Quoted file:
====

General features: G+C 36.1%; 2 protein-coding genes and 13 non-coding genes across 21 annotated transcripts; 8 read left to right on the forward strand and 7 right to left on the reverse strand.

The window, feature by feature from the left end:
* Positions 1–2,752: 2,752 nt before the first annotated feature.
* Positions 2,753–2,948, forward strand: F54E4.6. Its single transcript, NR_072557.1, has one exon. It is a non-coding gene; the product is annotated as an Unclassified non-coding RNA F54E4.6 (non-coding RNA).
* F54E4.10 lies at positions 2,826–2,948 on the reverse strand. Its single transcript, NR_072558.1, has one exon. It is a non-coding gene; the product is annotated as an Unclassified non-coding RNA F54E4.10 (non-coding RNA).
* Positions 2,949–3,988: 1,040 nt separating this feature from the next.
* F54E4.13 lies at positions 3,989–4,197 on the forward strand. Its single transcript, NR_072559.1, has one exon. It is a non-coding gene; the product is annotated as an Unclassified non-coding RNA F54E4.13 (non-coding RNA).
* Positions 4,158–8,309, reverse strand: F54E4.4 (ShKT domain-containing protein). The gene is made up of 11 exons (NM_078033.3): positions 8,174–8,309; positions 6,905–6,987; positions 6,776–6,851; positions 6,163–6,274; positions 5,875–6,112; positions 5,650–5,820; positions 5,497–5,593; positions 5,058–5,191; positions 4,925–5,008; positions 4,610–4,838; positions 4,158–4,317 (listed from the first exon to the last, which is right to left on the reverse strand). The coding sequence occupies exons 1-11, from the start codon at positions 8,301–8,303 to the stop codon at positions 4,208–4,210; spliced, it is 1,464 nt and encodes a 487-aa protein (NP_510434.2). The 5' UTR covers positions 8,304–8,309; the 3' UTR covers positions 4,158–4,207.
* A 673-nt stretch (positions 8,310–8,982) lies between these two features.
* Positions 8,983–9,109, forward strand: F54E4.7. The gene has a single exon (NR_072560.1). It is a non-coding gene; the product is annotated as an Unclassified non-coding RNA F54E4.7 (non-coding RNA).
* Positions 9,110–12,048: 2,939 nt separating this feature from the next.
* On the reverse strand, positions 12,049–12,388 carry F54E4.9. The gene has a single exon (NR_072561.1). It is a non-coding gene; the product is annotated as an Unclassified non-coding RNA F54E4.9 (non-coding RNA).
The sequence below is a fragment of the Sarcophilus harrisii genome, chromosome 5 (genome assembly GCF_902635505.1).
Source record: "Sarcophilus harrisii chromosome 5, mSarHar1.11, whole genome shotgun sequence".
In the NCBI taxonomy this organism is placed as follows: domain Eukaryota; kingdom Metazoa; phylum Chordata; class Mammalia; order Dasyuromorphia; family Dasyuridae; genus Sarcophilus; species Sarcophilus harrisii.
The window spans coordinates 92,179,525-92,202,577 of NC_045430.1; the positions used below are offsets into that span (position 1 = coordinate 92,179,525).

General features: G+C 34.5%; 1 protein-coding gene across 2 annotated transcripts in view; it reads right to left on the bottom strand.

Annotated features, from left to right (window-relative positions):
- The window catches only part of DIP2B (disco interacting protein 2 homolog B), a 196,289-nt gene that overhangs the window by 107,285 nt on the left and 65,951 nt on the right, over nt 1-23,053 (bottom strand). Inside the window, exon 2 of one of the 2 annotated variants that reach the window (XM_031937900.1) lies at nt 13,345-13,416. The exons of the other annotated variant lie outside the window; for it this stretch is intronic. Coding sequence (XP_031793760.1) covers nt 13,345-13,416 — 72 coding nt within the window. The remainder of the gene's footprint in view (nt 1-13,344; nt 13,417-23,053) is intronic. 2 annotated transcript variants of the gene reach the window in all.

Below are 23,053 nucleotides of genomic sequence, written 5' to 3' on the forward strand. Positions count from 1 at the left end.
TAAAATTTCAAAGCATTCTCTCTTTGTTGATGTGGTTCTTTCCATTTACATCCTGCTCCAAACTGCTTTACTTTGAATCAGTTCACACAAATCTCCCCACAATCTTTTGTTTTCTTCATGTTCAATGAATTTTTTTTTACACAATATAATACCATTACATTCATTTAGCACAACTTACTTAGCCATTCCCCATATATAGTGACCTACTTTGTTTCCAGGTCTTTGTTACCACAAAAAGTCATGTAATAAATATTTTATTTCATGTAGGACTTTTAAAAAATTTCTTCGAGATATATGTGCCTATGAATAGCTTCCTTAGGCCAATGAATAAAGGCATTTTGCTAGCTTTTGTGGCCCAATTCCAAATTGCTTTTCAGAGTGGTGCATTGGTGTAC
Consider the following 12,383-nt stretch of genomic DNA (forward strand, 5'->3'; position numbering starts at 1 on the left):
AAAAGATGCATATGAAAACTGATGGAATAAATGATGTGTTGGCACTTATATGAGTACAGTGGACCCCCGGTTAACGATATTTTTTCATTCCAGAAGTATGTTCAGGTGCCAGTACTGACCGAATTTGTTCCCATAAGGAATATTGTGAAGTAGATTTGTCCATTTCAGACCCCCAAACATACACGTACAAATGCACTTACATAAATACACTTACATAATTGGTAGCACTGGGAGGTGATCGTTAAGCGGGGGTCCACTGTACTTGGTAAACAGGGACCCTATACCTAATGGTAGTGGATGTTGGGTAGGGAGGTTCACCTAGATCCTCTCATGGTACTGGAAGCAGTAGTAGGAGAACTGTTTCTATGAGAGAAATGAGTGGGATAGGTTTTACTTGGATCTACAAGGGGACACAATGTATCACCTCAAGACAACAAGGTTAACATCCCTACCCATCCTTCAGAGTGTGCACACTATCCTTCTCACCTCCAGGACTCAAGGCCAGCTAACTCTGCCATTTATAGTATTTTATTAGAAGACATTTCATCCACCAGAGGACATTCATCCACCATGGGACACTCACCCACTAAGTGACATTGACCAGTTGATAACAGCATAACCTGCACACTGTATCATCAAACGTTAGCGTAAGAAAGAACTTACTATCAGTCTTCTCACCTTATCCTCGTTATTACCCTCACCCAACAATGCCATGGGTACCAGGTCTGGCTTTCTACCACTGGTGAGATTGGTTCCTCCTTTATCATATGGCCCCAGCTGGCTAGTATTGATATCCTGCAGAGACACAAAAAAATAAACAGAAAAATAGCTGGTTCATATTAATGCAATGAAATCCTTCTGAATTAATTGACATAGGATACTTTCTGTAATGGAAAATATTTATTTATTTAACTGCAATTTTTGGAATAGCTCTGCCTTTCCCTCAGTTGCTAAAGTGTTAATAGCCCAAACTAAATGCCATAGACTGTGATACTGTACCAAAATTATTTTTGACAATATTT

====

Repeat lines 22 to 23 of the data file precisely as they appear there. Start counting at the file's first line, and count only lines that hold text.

Consider the following 12,383-nt stretch of genomic DNA (forward strand, 5'->3'; position numbering starts at 1 on the left):
AAAAGATGCATATGAAAACTGATGGAATAAATGATGTGTTGGCACTTATATGAGTACAGTGGACCCCCGGTTAACGATATTTTTTCATTCCAGAAGTATGTTCAGGTGCCAGTACTGACCGAATTTGTTCCCATAAGGAATATTGTGAAGTAGATTTGTCCATTTCAGACCCCCAAACATACACGTACAAATGCACTTACATAAATACACTTACATAATTGGTAGCACTGGGAGGTGATCGTTAAGCGGGGGTCCACTGTACTTGGTAAACAGGGACCCTATACCTAATGGTAGTGGATGTTGGGTAGGGAGGTTCACCTAGATCCTCTCATGGTACTGGAAGCAGTAGTAGGAGAACTGTTTCTATGAGAGAAATGAGTGGGATAGGTTTTACTTGGATCTACAAGGGGACACAATGTATCACCTCAAGACAACAAGGTTAACATCCCTACCCATCCTTCAGAGTGTGCACACTATCCTTCTCACCTCCAGGACTCAAGGCCAGCTAACTCTGCCATTTATAGTATTTTATTAGAAGACATTTCATCCACCAGAGGACATTCATCCACCATGGGACACTCACCCACTAAGTGACATTGACCAGTTGATAACAGCATAACCTGCACACTGTATCATCAAACGTTAGCGTAAGAAAGAACTTACTATCAGTCTTCTCACCTTATCCTCGTTATTACCCTCACCCAACAATGCCATGGGTACCAGGTCTGGCTTTCTACCACTGGTGAGATTGGTTCCTCCTTTATCATATGGCCCCAGCTGGCTAGTATTGATATCCTGCAGAGACACAAAAAAATAAACAGAAAAATAGCTGGTTCATATTAATGCAATGAAATCCTTCTGAATTAATTGACATAGGATACTTTCTGTAATGGAAAATATTTATTTATTTAACTGCAATTTTTGGAATAGCTCTGCCTTTCCCTCAGTTGCTAAAGTGTTAATAGCCCAAACTAAATGCCATAGACTGTGATACTGTACCAAAATTATTTTTGACAATATTT